So, what does he attribute his enormous success to? Well, Berkowitz belongs to the Benjamin Graham and Warren Buffett school of thought. He holds not more than 15 to 20 companies in his portfolio and tends to focus on companies that have exceptional management, generate a lot of free cash flow and are available at a huge discount to intrinsic value. Indeed, what better proof than Berkowitz that over the long-term its value investing that counts. And also, it's the discipline that matters and not how intelligent or how smart you are.

If one were to go by a report from the credit rating agency Fitch, Indian banks are in for some tough time in 2010. The report states that Indian banks have loaded themselves with significant liabilities, especially in the commercial real estate loan business. And a large part of these loans, almost around Rs 300 bn, might turn sour during the current year. This is almost 50% of the NPAs that Indian banks recorded in the whole of 2009, and a large part is due to loans extended to commercial real estate companies.

Data Source: Economic Times

Interestingly, Fitch reports that a large part these commercial real estate loans are on the books of PSU banks. And this is despite RBI's regulatory limits on banks' exposure to individual and group borrowers. Now, while the Indian banking sector as a whole survived the global subprime crisis, we might have another crisis of sorts building up here! Seems scary enough!

It was a dull last week for the Indian markets. The BSE-Sensex closed with marginal gains of 0.1%. China was a better performer with 0.9% gains. The worst asset class during the week was crude oil, which lost around 6% over the previous week. Gold prices also dropped, but by a very marginal 1%. .

Note: Country names are representative of their benchmark stockmarket indices;
Data Source: CNNfn, Kitco

 Weekend investing mantra
"Some people seem to think there's no trouble just because it hasn't happened yet. If you jump out the window at the 42nd floor and you're still doing fine as you pass the 27th floor, that doesn't mean you don't have a serious problem. I would want to address the problem right now." - Charlie Munger

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135 Responses to "Are you waiting for a correction to invest?"

Dr. S. P.Thakur

Mar 20, 2010

Equity master, yes, i am awaiting a dip to buy.In 2010 aswell recession is continued. The market rally is based on liquidity and laverages given by the GOVERNMENTS TO FACE AND TO MEET THE RECESSION.I apprehand that market will come to the level of 2007, a brod based market, not before 2012.--yours-Dr Shital Prasad Thakur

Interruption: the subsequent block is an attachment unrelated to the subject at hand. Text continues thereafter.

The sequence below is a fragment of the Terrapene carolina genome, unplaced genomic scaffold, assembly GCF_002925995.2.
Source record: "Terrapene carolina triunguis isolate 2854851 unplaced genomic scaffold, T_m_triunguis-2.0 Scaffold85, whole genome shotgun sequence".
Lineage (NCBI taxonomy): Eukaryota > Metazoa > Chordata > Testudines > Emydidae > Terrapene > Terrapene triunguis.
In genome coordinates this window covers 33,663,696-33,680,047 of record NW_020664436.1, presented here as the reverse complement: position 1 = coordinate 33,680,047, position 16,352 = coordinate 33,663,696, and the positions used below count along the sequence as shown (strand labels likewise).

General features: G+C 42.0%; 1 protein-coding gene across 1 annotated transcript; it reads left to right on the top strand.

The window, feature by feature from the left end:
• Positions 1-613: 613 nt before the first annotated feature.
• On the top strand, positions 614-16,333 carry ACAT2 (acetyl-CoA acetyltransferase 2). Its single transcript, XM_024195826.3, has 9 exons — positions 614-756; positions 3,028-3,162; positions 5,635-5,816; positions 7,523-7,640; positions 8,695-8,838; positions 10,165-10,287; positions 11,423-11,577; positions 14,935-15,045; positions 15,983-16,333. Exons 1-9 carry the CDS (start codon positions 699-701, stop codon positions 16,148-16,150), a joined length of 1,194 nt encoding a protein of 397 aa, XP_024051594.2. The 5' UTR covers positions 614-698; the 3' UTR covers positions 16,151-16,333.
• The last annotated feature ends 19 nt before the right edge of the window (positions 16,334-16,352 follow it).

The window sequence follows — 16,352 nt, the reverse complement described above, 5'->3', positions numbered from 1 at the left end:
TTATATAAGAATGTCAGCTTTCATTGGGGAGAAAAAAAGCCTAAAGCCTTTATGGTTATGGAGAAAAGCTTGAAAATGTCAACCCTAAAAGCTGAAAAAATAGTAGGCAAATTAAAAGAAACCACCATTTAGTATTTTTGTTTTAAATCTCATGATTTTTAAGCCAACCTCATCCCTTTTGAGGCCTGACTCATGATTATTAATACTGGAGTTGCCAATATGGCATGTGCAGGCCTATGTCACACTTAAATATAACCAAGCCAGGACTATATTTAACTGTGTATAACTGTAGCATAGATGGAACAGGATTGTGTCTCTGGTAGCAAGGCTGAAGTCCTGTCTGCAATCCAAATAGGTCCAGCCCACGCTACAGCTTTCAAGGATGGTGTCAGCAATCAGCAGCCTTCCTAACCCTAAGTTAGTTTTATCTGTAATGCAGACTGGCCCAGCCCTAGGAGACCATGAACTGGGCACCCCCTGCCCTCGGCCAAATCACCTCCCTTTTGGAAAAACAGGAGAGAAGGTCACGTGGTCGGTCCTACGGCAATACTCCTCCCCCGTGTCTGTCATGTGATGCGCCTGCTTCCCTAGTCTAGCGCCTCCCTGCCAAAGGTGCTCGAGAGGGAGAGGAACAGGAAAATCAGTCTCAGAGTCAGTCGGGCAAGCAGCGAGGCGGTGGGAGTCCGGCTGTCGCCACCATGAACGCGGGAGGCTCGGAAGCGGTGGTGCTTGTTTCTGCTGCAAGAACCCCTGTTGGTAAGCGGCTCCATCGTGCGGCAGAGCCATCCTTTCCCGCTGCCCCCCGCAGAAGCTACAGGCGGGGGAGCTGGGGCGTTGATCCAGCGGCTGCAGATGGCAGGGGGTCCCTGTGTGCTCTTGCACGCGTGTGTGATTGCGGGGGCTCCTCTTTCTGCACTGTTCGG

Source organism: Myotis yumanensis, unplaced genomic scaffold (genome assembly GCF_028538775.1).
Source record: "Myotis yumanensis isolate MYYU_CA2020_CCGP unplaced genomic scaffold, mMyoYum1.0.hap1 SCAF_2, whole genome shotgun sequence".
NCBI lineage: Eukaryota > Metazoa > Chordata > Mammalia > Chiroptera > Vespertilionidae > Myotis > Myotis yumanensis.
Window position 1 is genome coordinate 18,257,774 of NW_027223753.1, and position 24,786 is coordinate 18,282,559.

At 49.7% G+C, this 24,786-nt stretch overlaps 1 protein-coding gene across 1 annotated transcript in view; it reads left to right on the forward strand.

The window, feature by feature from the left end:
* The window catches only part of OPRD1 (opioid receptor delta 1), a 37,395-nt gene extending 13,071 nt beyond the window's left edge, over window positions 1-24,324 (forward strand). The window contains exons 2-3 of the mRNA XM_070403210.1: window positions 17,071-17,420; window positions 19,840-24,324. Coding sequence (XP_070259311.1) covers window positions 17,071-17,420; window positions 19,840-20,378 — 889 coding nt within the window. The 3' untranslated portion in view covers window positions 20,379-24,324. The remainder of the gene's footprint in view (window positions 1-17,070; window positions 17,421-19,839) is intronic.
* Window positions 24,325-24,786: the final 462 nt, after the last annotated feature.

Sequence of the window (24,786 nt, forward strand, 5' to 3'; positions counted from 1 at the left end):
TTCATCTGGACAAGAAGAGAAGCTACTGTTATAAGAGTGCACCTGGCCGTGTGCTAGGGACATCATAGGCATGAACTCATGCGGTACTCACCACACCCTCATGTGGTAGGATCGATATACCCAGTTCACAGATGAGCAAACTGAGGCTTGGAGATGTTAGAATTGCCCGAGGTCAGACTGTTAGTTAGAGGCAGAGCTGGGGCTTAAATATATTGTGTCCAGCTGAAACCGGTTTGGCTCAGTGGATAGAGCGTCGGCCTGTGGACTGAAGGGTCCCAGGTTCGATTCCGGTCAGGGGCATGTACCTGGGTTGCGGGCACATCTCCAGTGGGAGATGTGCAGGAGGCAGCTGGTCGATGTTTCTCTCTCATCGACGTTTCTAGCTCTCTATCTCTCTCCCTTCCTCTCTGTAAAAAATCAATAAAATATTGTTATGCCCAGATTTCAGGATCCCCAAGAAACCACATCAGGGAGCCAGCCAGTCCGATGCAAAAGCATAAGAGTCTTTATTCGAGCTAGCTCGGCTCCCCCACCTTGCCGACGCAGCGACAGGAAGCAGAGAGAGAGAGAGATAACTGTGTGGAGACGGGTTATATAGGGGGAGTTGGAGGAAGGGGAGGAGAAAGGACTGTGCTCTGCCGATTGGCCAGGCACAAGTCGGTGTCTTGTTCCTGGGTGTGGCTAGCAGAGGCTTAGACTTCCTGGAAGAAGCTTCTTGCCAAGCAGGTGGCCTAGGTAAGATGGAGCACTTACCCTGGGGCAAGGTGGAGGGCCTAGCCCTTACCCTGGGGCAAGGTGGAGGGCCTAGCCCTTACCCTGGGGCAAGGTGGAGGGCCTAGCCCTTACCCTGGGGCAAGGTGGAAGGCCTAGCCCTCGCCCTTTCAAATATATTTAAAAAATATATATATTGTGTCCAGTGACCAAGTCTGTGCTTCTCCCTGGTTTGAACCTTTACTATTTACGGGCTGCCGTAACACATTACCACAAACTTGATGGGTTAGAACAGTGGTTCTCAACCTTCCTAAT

mr nair

Feb 6, 2010

i am investing in markit after correction,so plz which sector and which stock



Jan 27, 2010

The people generally wait for the corrections to enter , but do not book the profits when market the market go up.......



Jan 21, 2010

i never wait for correction, i buy when i have to buy



Jan 19, 2010

yes im waiting for a deep correction to invest


Amit Jain

Jan 19, 2010

Waiting for correction will again be a foolish thing of fighting the old age proverb,, Dont ever time the markets. I believe staying invested in good quality stocks, will be the best thing an investor can look for. They can be sure of getting good and fruitful returns in future.



Jan 19, 2010

YES I am expecting Nify about4800 in March before budget and then sharp rise in July about 5600 nifty



Jan 18, 2010

dont be upset over correction. it is part of stock trade. Go for stocks of well managed companies. watch their past performance and match it vis-a-ovis index progress. There is gain in the long run irrespective of ups and downs in between. I bought L&T at Rs.117/- per .share in 2001 and sold it for Rs.4500/- in Jan 2008 and agains bought the same stock at Rs.565/- in April 2009 and holding the same now. CMP of the stock is Rs.1654/- This is only an example



Jan 18, 2010

definitely there is a correction whether it comes within 6 months or year after but it would be logic behind that global interest rates.


Milind Parate

Jan 18, 2010

During the budget for the coming year at the end February, there may be a correction. Because, buyer wait for changes in Govt. decisions for any policies to chage. Accoringly the trend will change and the direction of maket may change. So stop buying new stocks after 1st week of Feb.2010.